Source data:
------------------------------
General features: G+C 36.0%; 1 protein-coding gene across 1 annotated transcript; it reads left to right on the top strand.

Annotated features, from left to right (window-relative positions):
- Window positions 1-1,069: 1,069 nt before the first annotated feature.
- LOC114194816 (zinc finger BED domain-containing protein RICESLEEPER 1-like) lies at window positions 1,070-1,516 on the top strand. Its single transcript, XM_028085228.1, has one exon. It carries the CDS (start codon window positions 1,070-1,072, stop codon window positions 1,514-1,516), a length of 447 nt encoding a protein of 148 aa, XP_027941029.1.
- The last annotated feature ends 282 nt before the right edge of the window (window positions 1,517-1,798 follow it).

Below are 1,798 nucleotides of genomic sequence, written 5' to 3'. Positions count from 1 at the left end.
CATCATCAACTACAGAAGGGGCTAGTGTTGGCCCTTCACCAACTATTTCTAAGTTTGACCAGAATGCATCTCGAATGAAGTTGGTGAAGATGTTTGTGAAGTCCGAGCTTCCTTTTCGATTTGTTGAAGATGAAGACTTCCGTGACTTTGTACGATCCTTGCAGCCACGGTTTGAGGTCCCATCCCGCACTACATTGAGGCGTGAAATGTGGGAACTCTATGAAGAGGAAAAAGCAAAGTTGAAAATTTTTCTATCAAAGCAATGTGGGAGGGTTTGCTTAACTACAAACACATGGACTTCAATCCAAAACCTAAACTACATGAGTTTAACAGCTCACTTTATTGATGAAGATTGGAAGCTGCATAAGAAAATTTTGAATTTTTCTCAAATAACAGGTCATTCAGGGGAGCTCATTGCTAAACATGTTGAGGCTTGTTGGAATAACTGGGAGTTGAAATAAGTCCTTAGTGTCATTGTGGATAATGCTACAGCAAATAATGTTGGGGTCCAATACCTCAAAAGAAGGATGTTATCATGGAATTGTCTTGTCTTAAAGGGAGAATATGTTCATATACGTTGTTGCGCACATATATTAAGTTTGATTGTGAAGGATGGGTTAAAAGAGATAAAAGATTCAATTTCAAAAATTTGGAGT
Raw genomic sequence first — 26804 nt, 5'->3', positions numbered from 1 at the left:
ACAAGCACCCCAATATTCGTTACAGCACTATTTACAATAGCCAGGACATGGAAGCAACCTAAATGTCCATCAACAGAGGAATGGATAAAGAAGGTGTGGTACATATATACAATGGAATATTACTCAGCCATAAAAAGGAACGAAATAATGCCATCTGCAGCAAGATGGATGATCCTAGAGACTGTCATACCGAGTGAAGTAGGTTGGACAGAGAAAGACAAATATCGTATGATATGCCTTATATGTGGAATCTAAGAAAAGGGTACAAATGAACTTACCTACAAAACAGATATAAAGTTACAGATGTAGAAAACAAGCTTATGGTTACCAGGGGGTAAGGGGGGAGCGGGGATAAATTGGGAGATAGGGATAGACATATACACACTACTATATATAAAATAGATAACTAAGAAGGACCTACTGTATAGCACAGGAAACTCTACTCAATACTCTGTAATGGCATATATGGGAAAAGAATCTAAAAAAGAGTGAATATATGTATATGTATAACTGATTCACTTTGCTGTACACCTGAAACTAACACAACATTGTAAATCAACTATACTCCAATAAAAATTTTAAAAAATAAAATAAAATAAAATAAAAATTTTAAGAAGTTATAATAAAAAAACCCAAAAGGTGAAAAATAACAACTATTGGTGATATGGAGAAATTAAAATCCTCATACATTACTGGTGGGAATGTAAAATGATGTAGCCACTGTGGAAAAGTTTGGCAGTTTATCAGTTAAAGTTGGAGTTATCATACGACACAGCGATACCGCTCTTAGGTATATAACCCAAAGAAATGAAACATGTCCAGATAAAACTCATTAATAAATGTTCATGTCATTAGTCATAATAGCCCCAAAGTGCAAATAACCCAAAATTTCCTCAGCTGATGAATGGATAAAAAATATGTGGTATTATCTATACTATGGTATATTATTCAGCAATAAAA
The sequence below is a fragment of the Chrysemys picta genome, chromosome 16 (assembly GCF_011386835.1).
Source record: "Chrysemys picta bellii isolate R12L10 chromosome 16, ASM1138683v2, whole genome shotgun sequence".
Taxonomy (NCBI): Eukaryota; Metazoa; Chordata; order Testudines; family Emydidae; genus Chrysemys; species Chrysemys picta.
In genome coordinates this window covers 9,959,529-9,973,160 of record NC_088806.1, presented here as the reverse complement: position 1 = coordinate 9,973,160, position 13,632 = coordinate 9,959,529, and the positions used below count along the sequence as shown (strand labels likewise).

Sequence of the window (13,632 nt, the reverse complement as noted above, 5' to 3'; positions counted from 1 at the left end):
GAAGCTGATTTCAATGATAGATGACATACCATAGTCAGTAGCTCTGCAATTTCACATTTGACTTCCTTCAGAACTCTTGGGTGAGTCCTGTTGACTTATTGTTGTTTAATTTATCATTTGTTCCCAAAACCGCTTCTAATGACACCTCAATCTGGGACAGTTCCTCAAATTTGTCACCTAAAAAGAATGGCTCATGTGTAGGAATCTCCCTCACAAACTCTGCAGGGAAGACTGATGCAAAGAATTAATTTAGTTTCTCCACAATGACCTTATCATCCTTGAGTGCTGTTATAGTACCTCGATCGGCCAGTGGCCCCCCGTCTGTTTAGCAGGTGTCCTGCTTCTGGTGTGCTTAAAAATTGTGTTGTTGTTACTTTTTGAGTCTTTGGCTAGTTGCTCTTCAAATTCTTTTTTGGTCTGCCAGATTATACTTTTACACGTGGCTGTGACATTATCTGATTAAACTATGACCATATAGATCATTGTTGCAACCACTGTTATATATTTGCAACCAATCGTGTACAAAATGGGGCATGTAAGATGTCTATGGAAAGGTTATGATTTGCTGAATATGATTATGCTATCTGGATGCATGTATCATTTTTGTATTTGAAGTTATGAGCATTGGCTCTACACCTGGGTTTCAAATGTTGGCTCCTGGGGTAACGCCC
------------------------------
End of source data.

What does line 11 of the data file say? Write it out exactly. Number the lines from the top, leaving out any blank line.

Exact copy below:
Source record: "Chrysemys picta bellii isolate R12L10 chromosome 16, ASM1138683v2, whole genome shotgun sequence".